County and local properties
County Forest—According to state statute, county forests exist to enable and encourage the planned development and management of the county forests for optimum production of forest products together with recreational opportunities, wildlife, watershed protection and stabilization of stream flow, giving full recognition to the concept of multiple-use to assure maximum public benefits; to protect the public rights, interests and investments in such lands; and to compensate the counties for the public uses, benefits and privileges these lands provide; all in a manner which will provide a reasonable revenue to the towns in which such lands lie.
Local Parkland—Most Wisconsin counties and municipalities manage local parks and other conservation and outdoor recreation lands for the public. These areas range from town and city parks to county greenways and recreation areas. Some of these areas are not shown because there is no statewide geographic database of them.
Nonprofit Conservation Organization (NCO) Land—Some nonprofit, non-governmental conservation organizations actively work to protect natural resources by acquiring land and/or conservation easements. These organizations are run by those with a shared passion for preserving their communities' natural heritage. In Wisconsin, there are close to 50 NCOs that own and manage conservation land. Together, they have permanently protected over 280,000 acres of the state's special places with some matching funding from the Knowles-Nelson Stewardship Program.
Federal land data come from a variety of sources, including the Protected Areas Database of the U.S. (PADUS), from Conservation Biology International, the United States Fish & Wildlife Service Cadastral Geodatabase, the National Park Service Cadastral Geodatabase, and the U. S. Forest Service Basic Ownership data.
DNR ownership and easements data are from the DNR Land Records System and 1:24,000-scale DNR Managed Lands GIS database.
County forest data comes from the Wisconsin Forest Inventory & Reporting System maintained by the DNR Division of Forestry. The property boundaries in this layer are more accurate than those for most of the other public access lands types which in some cases leads to gaps appearing between county forest lands and adjacent lands.
The data for local parkland acquired with no Knowles-Nelson Stewardship Program funds is known to be incomplete and unreliable in some places but its primary source, Streetmap 10.1, is currently the best statewide source available.
The data for roads and highways comes from a Wisconsin Department of Transportation (WisDOT) GIS database. Known as "WISLR," it only includes publicly maintained roads. Although attempts were made not to show private roads, some may appear due to data errors. Some of the road data have not been finalized and should be considered "preliminary or pre-production." Only one roadway route name is shown per feature (this is the route name that WisDOT considers the "primary" route name). It should also be noted that many local governments have not yet evaluated the correctness of this database. The data have been compiled from multiple sources.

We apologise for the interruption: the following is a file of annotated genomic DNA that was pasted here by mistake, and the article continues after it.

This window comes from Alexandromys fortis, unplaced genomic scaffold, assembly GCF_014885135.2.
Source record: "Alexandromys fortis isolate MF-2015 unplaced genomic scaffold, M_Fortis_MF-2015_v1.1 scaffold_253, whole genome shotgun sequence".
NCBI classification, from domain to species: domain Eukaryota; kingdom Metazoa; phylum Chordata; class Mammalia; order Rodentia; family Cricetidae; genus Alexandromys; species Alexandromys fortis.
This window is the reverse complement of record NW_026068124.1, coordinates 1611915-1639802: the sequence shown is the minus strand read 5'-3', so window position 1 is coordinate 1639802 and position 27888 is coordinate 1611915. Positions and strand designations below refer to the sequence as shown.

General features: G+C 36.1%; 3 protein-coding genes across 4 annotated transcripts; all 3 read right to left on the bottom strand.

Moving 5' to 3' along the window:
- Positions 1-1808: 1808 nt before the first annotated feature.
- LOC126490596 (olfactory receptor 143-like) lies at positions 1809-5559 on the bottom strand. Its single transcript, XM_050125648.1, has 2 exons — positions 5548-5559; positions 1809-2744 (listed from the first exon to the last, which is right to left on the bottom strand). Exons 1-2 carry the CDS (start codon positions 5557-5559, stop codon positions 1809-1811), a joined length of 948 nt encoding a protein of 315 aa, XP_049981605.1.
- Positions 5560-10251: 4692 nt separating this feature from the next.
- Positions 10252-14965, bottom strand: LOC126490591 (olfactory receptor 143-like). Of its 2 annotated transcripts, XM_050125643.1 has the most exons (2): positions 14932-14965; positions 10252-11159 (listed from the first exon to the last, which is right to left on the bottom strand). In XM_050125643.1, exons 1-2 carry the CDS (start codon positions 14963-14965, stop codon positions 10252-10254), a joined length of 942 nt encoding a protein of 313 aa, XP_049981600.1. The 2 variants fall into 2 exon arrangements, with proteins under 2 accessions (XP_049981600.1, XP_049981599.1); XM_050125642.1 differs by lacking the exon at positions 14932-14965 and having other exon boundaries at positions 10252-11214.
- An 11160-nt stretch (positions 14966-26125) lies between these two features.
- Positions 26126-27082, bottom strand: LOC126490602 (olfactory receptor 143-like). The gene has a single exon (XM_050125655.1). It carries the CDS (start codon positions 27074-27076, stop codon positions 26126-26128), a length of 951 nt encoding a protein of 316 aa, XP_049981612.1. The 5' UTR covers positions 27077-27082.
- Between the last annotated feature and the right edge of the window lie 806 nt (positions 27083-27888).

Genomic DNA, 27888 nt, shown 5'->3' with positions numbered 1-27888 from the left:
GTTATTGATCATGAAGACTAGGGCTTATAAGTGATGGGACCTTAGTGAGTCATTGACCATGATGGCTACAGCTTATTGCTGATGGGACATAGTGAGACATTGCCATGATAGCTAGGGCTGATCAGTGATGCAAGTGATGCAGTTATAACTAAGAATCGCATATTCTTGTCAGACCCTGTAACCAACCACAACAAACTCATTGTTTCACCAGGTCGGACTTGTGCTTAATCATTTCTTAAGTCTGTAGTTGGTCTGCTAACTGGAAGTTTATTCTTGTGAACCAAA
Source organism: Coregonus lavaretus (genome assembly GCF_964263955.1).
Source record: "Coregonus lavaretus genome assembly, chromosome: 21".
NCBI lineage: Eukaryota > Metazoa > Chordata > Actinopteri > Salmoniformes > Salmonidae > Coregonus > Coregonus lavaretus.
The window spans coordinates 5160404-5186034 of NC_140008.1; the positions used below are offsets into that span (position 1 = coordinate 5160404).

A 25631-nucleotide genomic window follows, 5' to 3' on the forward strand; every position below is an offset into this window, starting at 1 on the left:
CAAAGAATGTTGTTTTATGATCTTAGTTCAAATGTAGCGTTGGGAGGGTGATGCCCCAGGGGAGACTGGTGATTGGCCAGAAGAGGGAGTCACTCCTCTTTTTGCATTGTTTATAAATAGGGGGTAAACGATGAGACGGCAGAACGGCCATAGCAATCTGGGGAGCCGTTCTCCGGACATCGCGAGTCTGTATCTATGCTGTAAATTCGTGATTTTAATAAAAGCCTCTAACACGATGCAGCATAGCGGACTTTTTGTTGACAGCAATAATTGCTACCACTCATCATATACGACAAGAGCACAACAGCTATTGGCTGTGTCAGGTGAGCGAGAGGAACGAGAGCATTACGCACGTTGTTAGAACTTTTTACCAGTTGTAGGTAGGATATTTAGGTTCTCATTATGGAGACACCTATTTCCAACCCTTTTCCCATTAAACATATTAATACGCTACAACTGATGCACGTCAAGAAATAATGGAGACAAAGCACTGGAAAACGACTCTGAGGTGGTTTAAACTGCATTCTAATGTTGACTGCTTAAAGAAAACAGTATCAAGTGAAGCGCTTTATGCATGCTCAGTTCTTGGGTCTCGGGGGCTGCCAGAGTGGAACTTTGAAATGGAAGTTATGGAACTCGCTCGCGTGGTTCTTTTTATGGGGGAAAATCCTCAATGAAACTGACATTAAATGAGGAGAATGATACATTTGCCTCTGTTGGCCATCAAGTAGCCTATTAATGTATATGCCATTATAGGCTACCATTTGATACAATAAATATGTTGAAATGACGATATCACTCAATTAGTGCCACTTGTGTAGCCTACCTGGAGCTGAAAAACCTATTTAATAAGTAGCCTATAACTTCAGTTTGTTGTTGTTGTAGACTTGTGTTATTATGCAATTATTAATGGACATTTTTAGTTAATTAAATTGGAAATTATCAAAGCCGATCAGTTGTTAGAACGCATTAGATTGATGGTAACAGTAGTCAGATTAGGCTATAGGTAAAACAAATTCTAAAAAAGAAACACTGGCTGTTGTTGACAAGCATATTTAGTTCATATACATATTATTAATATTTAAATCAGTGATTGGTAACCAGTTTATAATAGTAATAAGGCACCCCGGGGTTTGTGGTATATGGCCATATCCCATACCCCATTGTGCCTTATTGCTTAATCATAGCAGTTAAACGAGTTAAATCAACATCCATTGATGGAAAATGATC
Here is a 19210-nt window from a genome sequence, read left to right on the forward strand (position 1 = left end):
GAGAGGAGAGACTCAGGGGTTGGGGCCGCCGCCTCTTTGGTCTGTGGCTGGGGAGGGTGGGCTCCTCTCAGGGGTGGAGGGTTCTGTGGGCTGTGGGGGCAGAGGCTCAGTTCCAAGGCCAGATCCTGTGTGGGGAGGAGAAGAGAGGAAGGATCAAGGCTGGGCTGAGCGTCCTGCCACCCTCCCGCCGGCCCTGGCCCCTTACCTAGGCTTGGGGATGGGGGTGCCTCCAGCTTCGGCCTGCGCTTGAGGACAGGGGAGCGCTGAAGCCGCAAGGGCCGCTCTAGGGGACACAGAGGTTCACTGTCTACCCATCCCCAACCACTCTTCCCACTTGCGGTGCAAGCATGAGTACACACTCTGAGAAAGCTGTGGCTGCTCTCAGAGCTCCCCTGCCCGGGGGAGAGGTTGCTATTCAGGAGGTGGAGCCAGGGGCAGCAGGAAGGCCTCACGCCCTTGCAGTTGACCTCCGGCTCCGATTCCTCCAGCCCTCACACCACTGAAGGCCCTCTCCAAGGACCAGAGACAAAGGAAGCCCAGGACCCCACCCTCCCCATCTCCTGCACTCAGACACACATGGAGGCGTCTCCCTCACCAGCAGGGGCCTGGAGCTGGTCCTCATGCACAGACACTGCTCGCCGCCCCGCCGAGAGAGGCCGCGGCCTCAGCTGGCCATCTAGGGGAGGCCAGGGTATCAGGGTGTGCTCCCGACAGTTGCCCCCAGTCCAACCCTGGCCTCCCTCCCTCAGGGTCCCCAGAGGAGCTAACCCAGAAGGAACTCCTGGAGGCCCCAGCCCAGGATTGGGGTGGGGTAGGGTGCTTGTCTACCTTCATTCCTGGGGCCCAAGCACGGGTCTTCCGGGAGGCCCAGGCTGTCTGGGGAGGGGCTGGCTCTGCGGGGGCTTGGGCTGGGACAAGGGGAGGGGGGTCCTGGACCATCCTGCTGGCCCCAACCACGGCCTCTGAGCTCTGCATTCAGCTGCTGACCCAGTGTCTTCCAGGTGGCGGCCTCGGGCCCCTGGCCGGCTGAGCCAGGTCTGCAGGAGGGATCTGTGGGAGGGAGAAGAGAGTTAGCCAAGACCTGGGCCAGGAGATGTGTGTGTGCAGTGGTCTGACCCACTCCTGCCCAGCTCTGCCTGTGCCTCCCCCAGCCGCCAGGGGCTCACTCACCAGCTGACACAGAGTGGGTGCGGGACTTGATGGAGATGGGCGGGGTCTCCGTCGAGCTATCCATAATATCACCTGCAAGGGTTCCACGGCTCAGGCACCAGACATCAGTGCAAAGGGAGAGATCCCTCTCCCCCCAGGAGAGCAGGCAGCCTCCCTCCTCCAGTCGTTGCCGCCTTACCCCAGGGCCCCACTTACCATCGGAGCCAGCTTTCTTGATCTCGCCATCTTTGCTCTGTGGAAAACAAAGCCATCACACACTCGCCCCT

State trails data come from the DNR, North Country Trail Association and Ice Age Trail Alliance.
Data regarding boat access sites is maintained in a 1:24,000-scale layer by the DNR's Bureau of Facilities and Lands.
Data about parking areas is currently available statewide only for DNR wildlife and fisheries properties in a 1:24,000-scale layer.
Township, Section and Grants-of-Land data are from the DNR's 1:24,000-scale Landnet database.
While every effort has been made to accurately show public access lands in Wisconsin, the maps quickly become out of date as land is acquired or sold by various agencies. The atlas and county maps are expected to be updated every two years.
No warranty, express or implied, is made regarding accuracy, completeness, or legality of the information herein. The boundaries depicted on these maps may not represent the legal ownership boundaries of any property. The delineation of legal boundaries may only be conducted by a licensed surveyor.
Not shown on the maps are lands that are open to public access for only a limited number of years, such as lands enrolled in the Managed Forest Law (MFL) or Voluntary Public Access (VPA) programs. For locations of these lands, see the box to the right. Also not shown are private lands that are leased by the DNR. Certain public lands, such as local school forests, are not shown because there is no statewide spatial database for them.